Sunday, June 26, 2011

Judge Warner’s fall from the bench could be major milestone

image Last week, the Alabama Judicial Inquiry Commission filed a complaint against Montgomery County Family Court Judge Patricia Warner, who had suddenly resigned just months into her second term. The complaint alleges 74 instances of judicial misconduct in a broad array of cases, including at least one involving people that casino owner Milton McGregor would like to keep quiet.

McGregor, along with his team of lobbyists and legislators, are currently standing trial in US Federal District Court on charges of conspiracy, bribery, money laundering and fraud. The trial enters its third week of testimony tomorrow and is expected to last throughout the summer.

What’s notable about Warner’s resignation and indictment by the Judicial Inquiry Commission is that as McGregor’s political influence wanes, he is becoming increasingly unable to wield his power and keep people silent. You may want to note that June 22—the date the Warner story became public—as a potential turning point in the cause of ridding this state of influences that have corrupted its political processes, its financial institutions and possibly even one of its great institutions of higher learning.

Alabamians got a windfall victory earlier this year when long-standing Auburn University Board of Trustees member Bobby Lowder decided not to seek another term on the school’s governing body. The controversial, polarizing control freak had been accused of micromanaging affairs at Auburn, leading the Southern Association of Colleges and Schools (SACS) to place the university on Academic probation—one step away from yanking the school’s accreditation and throwing the state and the higher education system into economic, political and educational turmoil. Two years ago, Lowder saw his financial empire collapse when the once-mighty Colonial BancGroup was thrown into receivership by banking regulators. With the end of his term on the AU Board, the Shakespearean figure’s fall from grace will be nearly complete. Lowder can harm this state’s financial industry no more, and no longer will he operate the levers of power at Auburn University.

McGregor’s case continues to move forward, with the best outcome for all Alabamians becoming all the more likely—his conviction on charges of attempting to corrupt the political process and deny Alabamians the governmental integrity they deserve and expect. Goat Hill will never be completely rid of sleaze and corruption, but having it rid of McGregor’s influence is in the interest of all Alabamians.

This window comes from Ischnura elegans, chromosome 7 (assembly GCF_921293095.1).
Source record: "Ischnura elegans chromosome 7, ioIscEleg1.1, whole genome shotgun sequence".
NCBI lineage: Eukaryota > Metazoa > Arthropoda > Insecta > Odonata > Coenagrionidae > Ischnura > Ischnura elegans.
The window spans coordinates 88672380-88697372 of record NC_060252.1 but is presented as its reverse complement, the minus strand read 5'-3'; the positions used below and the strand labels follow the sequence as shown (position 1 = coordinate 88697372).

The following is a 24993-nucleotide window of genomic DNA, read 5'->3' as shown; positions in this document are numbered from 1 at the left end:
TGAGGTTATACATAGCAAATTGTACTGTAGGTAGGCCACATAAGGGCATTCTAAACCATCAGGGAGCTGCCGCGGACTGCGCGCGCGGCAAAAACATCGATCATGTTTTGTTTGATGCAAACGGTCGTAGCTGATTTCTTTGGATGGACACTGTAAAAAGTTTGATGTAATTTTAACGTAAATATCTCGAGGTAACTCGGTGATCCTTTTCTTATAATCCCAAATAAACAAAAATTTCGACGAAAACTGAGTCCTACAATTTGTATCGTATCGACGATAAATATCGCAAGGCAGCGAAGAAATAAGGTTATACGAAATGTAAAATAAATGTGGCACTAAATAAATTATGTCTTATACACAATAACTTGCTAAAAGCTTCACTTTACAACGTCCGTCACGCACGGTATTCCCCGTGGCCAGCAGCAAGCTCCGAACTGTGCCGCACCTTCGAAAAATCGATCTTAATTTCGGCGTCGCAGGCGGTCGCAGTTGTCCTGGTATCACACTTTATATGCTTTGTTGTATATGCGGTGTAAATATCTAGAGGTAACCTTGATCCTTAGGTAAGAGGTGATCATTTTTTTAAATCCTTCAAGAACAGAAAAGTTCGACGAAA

Regular readers of this blog will recall that during the legal wrangling over the defense attorneys attempts to compel the government to release certain evidence they planned to use at trial, it became obvious that the Department of Justice had expanded its probe beyond the scope of the original October 2010 indictments in the bingo case. To this day, we still have no idea who or what was the target of that probe, but it was important enough for the government and the Court to keep bookshelves of legal filings, motions and arguments under seal. However, since it was McGregor’s side of the alleged conspiracy that made the most noise over the release of the evidence, it’s no stretch to conclude that he was involved in the expanded probe.

As his and others’ influence wanes, those with knowledge of further shady dealings should feel empowered to speak out; to tell their stories of control, greed and corruption. Regardless of where you fall on the political spectrum; regardless of where you live; regardless of which school carries your allegiance, the need has never been greater to clean this place up and leave our descendants with a better place. One of the most enduring qualities of a free society is that we believe in the rule of law, not the rule of men. When the system is corrupted and too much power is wielded by too few people, we have an innate desire to speak out; to do something about it. To tell the truth.

Removing Warner from the bench has removed yet another means of influence from a once too powerful man. He can’t keep people quiet anymore, and his ability to retaliate against those who do speak out wanes by the day.

As the story of this struggle unfolds, we may one day point to Warner’s resignation and indictment as a key milestone.

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